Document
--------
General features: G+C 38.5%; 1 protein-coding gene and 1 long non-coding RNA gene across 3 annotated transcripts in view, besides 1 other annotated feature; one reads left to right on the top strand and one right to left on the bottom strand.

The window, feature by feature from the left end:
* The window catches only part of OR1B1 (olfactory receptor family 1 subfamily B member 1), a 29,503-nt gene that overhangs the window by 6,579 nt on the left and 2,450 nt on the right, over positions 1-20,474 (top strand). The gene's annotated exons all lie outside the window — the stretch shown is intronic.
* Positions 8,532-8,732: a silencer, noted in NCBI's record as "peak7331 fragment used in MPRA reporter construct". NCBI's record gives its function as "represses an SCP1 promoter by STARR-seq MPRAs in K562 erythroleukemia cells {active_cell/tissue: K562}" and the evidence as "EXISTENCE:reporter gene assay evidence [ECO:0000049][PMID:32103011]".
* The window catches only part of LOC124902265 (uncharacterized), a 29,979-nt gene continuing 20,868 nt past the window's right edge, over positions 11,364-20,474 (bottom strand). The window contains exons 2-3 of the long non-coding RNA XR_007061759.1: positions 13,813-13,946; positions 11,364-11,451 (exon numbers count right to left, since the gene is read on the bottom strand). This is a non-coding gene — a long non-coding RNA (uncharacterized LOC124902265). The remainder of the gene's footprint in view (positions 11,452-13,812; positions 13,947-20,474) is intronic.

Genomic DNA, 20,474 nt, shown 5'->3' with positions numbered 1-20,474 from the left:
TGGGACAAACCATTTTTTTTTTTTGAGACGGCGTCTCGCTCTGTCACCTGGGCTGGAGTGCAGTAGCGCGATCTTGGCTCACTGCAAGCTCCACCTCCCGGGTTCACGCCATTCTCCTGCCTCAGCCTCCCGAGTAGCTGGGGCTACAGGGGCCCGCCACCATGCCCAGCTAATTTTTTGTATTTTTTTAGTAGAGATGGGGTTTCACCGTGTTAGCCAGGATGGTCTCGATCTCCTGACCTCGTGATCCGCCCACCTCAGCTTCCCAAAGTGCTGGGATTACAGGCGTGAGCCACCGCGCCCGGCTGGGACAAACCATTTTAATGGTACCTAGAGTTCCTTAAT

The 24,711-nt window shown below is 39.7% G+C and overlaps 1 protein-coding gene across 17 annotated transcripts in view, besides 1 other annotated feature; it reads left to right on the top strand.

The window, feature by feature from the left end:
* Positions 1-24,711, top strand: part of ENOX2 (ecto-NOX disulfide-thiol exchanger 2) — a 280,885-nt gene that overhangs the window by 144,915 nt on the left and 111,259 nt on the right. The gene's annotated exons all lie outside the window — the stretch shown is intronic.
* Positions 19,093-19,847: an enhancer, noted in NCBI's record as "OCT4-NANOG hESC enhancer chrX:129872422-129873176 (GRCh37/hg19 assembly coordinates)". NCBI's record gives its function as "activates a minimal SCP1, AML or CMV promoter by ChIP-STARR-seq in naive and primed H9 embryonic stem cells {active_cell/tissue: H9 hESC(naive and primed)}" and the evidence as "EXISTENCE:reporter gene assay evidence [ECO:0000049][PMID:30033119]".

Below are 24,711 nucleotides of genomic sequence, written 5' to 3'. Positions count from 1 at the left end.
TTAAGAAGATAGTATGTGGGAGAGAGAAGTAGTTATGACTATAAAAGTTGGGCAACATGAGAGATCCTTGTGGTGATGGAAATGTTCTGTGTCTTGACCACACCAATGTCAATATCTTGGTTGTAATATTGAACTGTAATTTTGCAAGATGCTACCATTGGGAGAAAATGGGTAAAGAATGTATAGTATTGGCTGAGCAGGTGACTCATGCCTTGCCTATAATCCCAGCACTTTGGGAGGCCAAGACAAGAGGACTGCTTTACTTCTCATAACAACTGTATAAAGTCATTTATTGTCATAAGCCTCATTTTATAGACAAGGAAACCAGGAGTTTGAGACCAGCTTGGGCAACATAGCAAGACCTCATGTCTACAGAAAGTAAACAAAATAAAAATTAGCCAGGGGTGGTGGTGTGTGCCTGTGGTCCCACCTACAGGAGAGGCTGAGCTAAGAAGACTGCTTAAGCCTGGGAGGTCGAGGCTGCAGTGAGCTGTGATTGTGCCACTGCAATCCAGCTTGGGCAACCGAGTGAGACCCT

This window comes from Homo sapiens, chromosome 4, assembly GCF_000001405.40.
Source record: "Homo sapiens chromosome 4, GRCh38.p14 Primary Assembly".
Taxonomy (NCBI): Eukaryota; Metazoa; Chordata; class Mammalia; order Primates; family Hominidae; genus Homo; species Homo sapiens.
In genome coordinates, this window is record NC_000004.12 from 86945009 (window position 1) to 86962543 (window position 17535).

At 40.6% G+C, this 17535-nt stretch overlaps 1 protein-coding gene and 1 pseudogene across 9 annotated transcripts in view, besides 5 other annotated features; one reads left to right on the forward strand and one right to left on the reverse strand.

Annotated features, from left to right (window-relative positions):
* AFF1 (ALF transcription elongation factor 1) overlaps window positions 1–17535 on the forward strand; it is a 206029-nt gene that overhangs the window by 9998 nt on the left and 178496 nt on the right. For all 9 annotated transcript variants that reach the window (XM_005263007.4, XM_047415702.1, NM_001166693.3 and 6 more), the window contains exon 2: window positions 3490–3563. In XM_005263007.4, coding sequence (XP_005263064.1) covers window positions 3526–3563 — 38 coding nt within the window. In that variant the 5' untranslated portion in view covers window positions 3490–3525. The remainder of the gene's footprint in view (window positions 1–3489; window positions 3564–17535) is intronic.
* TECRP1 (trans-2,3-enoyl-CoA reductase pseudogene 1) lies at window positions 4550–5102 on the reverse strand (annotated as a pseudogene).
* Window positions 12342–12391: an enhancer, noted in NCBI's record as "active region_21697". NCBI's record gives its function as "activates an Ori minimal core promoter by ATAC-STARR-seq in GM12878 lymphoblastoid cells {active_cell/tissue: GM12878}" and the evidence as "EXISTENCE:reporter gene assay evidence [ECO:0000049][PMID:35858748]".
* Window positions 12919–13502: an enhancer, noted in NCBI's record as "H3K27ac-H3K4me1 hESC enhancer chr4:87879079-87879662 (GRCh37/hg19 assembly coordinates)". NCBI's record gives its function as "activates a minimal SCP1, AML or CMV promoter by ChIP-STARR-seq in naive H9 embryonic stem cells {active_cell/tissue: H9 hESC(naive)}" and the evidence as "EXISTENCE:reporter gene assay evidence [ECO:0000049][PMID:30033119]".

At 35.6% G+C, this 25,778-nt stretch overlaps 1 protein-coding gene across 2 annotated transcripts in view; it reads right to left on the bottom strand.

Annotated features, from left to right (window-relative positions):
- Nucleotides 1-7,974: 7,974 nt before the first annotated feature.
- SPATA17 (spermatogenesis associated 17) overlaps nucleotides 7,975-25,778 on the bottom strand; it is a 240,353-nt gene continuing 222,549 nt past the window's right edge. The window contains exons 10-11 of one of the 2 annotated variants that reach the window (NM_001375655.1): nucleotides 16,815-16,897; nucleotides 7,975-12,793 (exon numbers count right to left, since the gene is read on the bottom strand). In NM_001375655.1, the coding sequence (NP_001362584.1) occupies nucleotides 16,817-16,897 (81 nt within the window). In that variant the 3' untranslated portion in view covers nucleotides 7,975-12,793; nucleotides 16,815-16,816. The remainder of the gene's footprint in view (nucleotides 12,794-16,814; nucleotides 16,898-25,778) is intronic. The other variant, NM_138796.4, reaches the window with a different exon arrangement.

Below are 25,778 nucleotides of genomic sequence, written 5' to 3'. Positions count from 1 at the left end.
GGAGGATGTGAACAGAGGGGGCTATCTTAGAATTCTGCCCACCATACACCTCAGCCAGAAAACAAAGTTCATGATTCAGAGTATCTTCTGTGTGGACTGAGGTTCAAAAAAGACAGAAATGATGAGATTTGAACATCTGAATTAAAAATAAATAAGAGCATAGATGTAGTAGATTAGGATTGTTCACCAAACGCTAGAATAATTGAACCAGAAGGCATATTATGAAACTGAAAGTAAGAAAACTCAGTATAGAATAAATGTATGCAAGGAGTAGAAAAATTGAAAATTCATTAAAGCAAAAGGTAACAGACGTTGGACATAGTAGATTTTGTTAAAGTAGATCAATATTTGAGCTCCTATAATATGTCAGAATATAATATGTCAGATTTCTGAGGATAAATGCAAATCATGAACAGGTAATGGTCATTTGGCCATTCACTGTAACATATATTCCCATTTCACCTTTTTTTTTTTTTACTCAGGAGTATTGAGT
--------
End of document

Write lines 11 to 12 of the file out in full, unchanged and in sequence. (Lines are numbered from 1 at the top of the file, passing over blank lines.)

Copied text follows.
* Positions 19,093-19,847: an enhancer, noted in NCBI's record as "OCT4-NANOG hESC enhancer chrX:129872422-129873176 (GRCh37/hg19 assembly coordinates)". NCBI's record gives its function as "activates a minimal SCP1, AML or CMV promoter by ChIP-STARR-seq in naive and primed H9 embryonic stem cells {active_cell/tissue: H9 hESC(naive and primed)}" and the evidence as "EXISTENCE:reporter gene assay evidence [ECO:0000049][PMID:30033119]".

Below are 24,711 nucleotides of genomic sequence, written 5' to 3'. Positions count from 1 at the left end.